- Emergency medicine (145)
- Health and Wellness (605)
- Healthcare Compliance (3)
- Healthcare Public Relations (1)
- Hospitalist medicine (76)
- Injury & Illness (65)
- Medical Spas (5)
- Occupational Medicine (22)
- Patient Safety (61)
- Patient Satisfaction (36)
- Patient-Centered Medical Homes (199)
- Physician Recruitment (57)
- Preventative Care (74)
- Rules & Regulations (2)
- Urgent Care Services (44)
- Work Related Injury (3)
- Workers Compensation (3)
- Workplace Safety (22)
Statistics indicate the decline of workplace injuries
08.23.2010U.S. Secretary of Labor Hilda L. Solis issued a statement last week on the decline of lethal occupational injuries since 2009.
Preliminary results from the National Census of Fatal Occupational Injuries conducted by the U.S. Bureau of Labor Statistics have revealed that last year, a total of 4,340 workers died from work-related injuries, compared to 5,214 in 2008.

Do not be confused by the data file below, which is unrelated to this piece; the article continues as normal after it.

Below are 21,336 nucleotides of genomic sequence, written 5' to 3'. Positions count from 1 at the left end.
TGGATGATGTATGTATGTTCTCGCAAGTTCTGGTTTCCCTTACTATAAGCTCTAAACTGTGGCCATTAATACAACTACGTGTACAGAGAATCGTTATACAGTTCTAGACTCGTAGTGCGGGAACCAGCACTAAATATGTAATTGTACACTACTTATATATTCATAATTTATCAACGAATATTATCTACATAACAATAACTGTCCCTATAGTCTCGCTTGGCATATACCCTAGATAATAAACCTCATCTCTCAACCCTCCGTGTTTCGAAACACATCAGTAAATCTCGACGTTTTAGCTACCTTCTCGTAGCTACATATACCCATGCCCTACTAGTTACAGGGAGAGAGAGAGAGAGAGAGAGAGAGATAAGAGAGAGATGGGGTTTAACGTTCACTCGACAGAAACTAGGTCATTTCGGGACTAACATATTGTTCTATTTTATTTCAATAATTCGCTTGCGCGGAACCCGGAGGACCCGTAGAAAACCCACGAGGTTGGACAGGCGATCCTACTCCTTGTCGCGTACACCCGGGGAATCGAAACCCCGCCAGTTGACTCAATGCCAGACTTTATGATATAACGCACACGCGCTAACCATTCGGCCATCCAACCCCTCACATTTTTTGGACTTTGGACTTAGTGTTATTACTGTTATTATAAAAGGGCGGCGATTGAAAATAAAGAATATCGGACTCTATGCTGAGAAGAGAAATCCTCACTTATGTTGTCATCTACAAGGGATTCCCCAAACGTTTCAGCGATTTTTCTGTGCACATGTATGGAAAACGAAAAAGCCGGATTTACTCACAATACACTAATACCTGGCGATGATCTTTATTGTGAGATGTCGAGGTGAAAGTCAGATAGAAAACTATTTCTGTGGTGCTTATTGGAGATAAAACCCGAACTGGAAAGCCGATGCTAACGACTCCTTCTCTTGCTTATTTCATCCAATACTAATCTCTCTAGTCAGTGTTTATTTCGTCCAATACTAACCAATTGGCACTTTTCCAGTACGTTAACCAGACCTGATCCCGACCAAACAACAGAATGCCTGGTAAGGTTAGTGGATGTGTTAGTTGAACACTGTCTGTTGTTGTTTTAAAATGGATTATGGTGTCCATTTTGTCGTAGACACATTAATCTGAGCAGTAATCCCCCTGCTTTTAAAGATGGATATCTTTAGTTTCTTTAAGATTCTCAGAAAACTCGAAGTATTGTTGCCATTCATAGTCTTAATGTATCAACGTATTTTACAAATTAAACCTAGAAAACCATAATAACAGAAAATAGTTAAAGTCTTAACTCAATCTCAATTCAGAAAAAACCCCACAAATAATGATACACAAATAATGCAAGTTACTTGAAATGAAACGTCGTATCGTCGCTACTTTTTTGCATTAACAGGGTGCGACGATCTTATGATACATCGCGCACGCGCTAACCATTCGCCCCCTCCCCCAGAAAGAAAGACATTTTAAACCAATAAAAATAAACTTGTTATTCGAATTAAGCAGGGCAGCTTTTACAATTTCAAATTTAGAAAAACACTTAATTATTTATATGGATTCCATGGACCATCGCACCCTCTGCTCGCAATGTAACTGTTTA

"While a decrease in the number of fatal work injuries is encouraging, we cannot relent from our continued strong enforcement of workplace safety laws," said Solis. "The Department of Labor will remain vigilant to ensure America's workers are kept safe while they earn a paycheck."
The field of occupational medicine has expanded in recent years to accommodate the illnesses and injuries that workers experience. The Census of Fatal Occupational Injuries suggests that economic factors may have played a major role in the decrease of workplace incidents.
Industries that have historically experienced a higher rate of injury - such as the field of construction - experienced significantly large declines in employment and hours worked.
Business News Daily reports that last year, the rate of fatal work injuries for Americans was 3.3 per 100,000 full-time employees. This number decreased from a rate of 3.7 per 100,000 workers in the year 2008.
Categories: Workplace Safety
A new detection device identifies asbestos in real-time. With this technology in place, workers may … more
With summer on the horizon, taking precautions to avoid heat-related illnesses may keep workers and … more